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    Notes and advice from Sean McColl.

Vail World Cup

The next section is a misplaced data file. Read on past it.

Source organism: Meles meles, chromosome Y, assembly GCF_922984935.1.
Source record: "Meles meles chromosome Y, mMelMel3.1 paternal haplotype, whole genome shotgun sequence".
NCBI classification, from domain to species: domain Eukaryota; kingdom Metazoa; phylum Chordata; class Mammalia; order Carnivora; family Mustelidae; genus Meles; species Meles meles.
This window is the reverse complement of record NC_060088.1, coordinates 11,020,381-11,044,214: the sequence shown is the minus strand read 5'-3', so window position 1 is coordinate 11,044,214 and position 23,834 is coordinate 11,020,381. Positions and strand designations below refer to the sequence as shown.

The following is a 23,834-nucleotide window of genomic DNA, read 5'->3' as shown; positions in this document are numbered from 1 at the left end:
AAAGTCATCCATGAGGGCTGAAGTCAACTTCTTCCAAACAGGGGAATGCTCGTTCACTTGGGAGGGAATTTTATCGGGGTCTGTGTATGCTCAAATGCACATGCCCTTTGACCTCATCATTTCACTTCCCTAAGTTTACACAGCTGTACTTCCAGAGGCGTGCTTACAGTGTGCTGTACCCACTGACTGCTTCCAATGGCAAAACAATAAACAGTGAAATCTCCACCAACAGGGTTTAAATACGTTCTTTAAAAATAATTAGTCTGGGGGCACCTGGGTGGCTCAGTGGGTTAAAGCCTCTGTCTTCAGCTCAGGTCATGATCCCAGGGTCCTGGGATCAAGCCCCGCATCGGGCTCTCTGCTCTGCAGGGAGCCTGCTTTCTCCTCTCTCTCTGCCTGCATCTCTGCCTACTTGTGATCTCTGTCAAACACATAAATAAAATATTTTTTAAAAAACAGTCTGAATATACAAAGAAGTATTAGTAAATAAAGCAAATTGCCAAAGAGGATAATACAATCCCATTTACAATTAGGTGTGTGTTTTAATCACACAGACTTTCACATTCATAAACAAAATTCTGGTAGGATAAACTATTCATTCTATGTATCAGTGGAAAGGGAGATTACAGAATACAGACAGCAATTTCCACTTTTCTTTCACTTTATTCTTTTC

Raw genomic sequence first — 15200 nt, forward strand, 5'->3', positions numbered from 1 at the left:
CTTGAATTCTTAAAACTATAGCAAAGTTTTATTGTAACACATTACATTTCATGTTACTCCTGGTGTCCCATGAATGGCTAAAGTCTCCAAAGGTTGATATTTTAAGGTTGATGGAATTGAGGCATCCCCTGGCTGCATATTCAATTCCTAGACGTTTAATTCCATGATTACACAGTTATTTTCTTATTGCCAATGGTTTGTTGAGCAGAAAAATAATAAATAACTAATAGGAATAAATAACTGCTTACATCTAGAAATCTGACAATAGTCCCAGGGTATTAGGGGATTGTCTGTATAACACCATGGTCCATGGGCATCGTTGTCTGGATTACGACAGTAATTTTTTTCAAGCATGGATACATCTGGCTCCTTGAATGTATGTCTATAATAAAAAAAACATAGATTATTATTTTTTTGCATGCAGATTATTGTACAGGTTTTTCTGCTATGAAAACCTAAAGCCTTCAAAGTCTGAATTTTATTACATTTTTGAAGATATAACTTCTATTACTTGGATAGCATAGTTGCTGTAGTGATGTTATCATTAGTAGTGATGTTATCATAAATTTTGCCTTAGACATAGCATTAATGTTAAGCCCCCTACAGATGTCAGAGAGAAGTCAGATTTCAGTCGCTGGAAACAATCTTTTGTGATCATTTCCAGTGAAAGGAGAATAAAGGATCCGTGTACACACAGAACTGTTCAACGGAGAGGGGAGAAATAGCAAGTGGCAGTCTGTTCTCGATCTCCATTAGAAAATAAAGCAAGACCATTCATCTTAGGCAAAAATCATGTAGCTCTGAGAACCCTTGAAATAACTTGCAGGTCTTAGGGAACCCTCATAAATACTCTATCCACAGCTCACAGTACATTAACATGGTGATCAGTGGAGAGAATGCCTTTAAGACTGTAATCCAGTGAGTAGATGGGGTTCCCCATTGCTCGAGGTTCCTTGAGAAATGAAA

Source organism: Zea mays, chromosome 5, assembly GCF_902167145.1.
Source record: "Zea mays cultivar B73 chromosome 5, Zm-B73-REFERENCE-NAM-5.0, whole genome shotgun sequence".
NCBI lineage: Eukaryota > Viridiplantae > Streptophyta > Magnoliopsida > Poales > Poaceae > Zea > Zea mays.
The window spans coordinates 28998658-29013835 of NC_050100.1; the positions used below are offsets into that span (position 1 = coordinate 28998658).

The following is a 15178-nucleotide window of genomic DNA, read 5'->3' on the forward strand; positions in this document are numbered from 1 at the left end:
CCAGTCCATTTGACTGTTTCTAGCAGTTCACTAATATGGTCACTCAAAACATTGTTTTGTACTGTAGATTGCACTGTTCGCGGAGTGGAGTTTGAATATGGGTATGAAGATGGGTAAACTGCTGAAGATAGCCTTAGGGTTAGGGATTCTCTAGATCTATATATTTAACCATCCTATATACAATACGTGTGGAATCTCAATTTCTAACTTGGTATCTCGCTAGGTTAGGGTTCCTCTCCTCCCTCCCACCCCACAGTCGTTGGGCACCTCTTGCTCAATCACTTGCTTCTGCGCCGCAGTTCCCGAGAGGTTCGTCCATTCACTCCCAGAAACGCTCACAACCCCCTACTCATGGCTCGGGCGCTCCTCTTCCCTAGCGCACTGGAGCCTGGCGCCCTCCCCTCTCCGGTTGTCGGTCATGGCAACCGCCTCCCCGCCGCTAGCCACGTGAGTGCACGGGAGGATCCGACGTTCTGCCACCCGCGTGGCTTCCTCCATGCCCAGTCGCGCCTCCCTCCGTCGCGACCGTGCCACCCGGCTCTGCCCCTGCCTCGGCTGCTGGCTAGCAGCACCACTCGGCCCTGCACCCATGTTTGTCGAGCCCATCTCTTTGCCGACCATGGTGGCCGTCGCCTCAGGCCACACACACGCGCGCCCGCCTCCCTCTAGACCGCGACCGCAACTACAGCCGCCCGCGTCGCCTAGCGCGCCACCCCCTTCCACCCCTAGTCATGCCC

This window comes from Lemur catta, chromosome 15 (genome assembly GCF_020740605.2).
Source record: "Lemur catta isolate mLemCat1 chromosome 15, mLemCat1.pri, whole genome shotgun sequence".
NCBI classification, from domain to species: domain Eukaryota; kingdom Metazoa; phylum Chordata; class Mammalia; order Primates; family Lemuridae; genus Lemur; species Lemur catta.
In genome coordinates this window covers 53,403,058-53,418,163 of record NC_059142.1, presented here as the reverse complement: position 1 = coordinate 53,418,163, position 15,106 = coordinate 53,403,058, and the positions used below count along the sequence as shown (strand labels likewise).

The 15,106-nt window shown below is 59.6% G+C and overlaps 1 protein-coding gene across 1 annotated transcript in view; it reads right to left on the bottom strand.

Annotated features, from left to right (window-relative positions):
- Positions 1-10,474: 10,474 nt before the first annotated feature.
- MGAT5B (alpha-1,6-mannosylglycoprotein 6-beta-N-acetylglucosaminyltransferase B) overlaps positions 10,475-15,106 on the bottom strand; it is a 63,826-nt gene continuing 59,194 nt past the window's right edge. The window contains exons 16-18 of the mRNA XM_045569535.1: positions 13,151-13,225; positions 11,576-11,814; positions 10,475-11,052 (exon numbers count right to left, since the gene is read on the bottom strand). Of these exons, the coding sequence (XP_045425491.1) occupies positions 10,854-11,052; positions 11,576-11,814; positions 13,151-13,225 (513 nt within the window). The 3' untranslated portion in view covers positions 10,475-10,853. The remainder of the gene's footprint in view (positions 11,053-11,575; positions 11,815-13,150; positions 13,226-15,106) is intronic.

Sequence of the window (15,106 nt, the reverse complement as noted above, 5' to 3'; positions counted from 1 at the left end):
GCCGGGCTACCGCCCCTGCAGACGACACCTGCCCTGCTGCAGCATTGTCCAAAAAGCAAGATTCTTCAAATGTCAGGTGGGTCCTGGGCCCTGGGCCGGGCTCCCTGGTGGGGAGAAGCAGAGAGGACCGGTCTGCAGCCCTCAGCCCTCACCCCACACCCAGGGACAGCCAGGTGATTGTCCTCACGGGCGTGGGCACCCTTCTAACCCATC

Almost two weeks ago was the World Cup in Vail. I’ve failed to write a blog post because I have been moving constantly and I’ve finally had a few days to think for myself. The Vail weekend was that of June 7-9. [singlepic id=535 w=250 h=350 float=left] After a hard finals in Hamilton but a finals none-the-less I flew to Denver with my mom and dad. After a rest day on the Monday, I met up with the whole Austrian, German, and British, and Dutch teams along with a plethora of US climbers at “The Spot” for some much needing training. We didn’t actually need to train that much, but it makes sense to climb once between competitions to flush out our muscles and just do some sort of activity. I was still very sore from Hamilton which I felt right away. I still bouldered around with the various climbers for a good 2 hours. It was fun and the atmosphere was great. Just climbing with all my friends in a good session! I even got to catch up with my old friend Obe Carrion from back in the day! After a couple more days in Denver, we drove up to Vail in time for the registration and technical meeting. Sadly, the competitors weren’t given free goody bags which meant no free socks this year 🙁 [singlepic id=537 w=500 h=400 float=center]   Women’s qualifiers were the morning of the 8th. I went out, watched, and snapped a few pictures before feeling that the sun was quite hot that morning. After watching most of the round, I went back to the hotel rested for a couple of hours and then went to isolation myself. Nothing out of the ordinary happened and soon I was running out for my first qualification boulder. Of the 5 boulders, I flashed the three in the middle and fell once on each slab. The first one was a dumb mistake where I previewed one method and chose to climb and fall on it in another… The last boulder was very balancy and I missed a key thumb (or wrap) while going for the final hold and had to settle for 2nd try. Of the other Canadians competing, Elise Sethna and Stacey Weldon advanced to the semifinal round! [singlepic id=538 w=250 h=350 float=left] I went out last in semifinals after tying for first in qualification. Of the 4 problems, I managed to do them all but it was very scary. I miss-read the first SF boulder on my first attempt and spent over a minute trying to do it a certain way. I realized I was probably doing it wrong so I ended up jumping off. From there, I saw to try it another way but I was tired. I then fell off the last move because my left hand dry-fired off the arête. I got on the boulder for a 3rd time with only 40 seconds to go. I was too tired to do the third move the way I had done it on my second attempt which slowed me down even further. [singlepic id=539 w=250 h=350 float=right] By the 2nd to last move as seen to the right, I had 10 seconds left. I knew I had to take my time so I did; I took some deep breaths and topped the problem as the 5 seconds left timer started ticking down! I was very happy that I had completed the boulder and spent the rest time trying to recover as much as I could. When I came out and flashed the second boulder, I knew I had found my stride again and got a nice 8 minute rest before boulder 3. Boulder 3 was an interesting one, I read one sequence tried it and failed miserably. There was no way I was going to be doing it that way. At first I thought it was impossible for me, so I started thinking about creative ways to do the boulder. I thought of something that looked extremely weird from the ground, tried it and sent the boulder. It turns out that you HAD to do it that way if you weren’t named “Dimitrii Sharafutdinov”. I had a chance to watch a lot of other strong competitors that got “stuck” trying the same sequence and kept falling and falling because the move was incredibly hard. [singlepic id=540 w=500 h=400 float=center]   The 4th boulder in SF was a technical slab with the crux being the second foot movement. I fell once quickly and sent the boulder second go, crimping some t-nuts on the volume out left. For the record, you are allowed to use t-nuts with your hands on volumes but not on the plywood walls! You are always allowed to use your feet in t-nuts. After doing 4 boulders in 8, I was in 2nd place waiting for finals. You had to do 2 tops in 3 with 4 bonuses to make finals which is what Jorg Verhoeven from the Netherlands got. He slipped into finals in 6th place. For the women, it was disastrous semifinals with 2 bonuses flash being enough to advance to finals. Elise had gotten 2 bonuses in 3 tries which put her finishing in 9th place. This might be the first time a Canadian woman has placed in the top-10 at a world cup!? Finals started a few hours later and I did the same routine I had done in 2012. I got lunch with my parents then rested at the hotel. Warming up for finals took all of 10 minutes because of the short delay after the previous round. It was a bit colder than during the semifinals but still hot enough to wear shorts. [singlepic id=536 w=550 h=300 float=center]   The presentation started so quickly when we got there that I was still playing around with my stuff. They called out my name and I rushed to put on my jacket and run out, zipping up my jacket once standing out there 🙂 The final boulder problems went: slab, dihedral, power, power. On the first boulder, Jorg and Paul didn’t complete it where the two Russians did. I knew the boulder was possible so I went out with that in my mind. I don’t know what happened but I got very frustrated not being able to do the first move. I knew you had to step up and put in a left toe hook, and I thought that it was a dynamic move. Because I was so close to sticking the zone on my first try, I tried it the same way a few more times before changing anything. This is one of those problems that is extremely frustrating because the smallest changes can change your world. This is a perfect example of a problem that is not very hard if you’re told the sequence but having to onsight the boulder in under minutes is very hard. I spent 3 minutes trying it a few different ways and getting extremely rattled. Finally with 40 seconds left, I tuned into the fact that I had to place my toe hook before leaving the start holds, AHHHH! I was disgusted. I rested 35 seconds, effortlessly did the first move but was too exhausted to do anything else. So disappointing. [singlepic id=532 w=500 h=400 float=center]   I took the 20 minutes before the second boulder to compose myself. By the time I was coming out to try it, I was confident again and had brushed off the first one. I knew that I should only look forward and believe that I would do well on the last 3. Of the first 4 climbers, none had done the dihedral. I got bonus on my first try and spend another couple of tries figuring it out. My last try was the best and I even tickled the final hold but it was too hard. I was in the corner for almost a minute and I started to feel like I was going to just slip because my body was fatigued. I turned my body and starting jumping for the finish hold all in one motion but as soon as I turned around I realized the final hold was much further than I thought. I still went for it, but it wasn’t a jug so I wasn’t very close to sticking it. I got the highest of all the finalists but had to settle for zone. The 3rd boulder was a longer one with a straight forward sequence and hard moves. I knew that 3 people before me had done it so I was determined to flash it. I came out and executed perfectly. I only had a moment hesitation near the top when I was deciding whether to match a volume or go again. I matched it, tightened my body and finished the boulder! [singlepic id=533 w=500 h=400 float=center]   The last boulder was another powerful problem with a small jump in the middle but we didn’t think it looked very hard. The first two finalists couldn’t do it, which meant it wasn’t easy. When Rustam did the boulder second try, we knew he had secured 1st or 2nd with only Dimitrii able to pass him. When Dimitrii went out and flashed the boulder, there was only room for 3rd place now. I knew I was probably in 4th place and if I did the last boulder I’d move up to 3rd. I tried hard on the last boulder but I felt tired and the moves were not my style. I knew how to do the move as the setter set it, but I wasn’t quite tall enough to keep a left toe hook on the start hold. I found a different method which included a re-clutch to undercling wrap on my right hand but I wasn’t focused enough on the next move and my heel slipped. On my last attempt, I tried to get extra motivation from the crowd, but I was tired and couldn’t even do the second move anymore 🙁 When Kilian Fischhuber didn’t flash the boulder, I secured 4th place in Vail. He did it second go, giving him 5th place. The podium for the men went Dimitrii, Rustam then Jorg. For the women, 3 of them did 4 tops in 9 and it came to attempts to bonus! At the end, Anna Stohr had won her 6th World cup of the year with Akiyo Noguchi in 2nd and Alex Puccio completing the podium. Full results for MEN HERE and WOMEN HERE. Overall, my finals performance was about 50%. I felt like I had tanked the first boulder, done well on the second and third then was not motivated enough for the 4th. I still gave my best every time but I wasn’t a fan of the final boulders. I know sometimes it’s like that, and I guess I just try to look forward to those finals where everything fits, like in Slovenia. I’m also super happy that I made my 4th finals in a row where it feels like the caliber of the bouldering athletes is much higher and harder to even make finals, let alone a podium or a victory! After a couple days in Dallas, Texas touring the gyms and athletes down there, I’ve returned to Europe and started my lead training. It’s the hardest part because I get pumped after 30 moves, but it is supposed to only get easier and easier until the first competition when I will be able to do 50-60 extremely hard moves!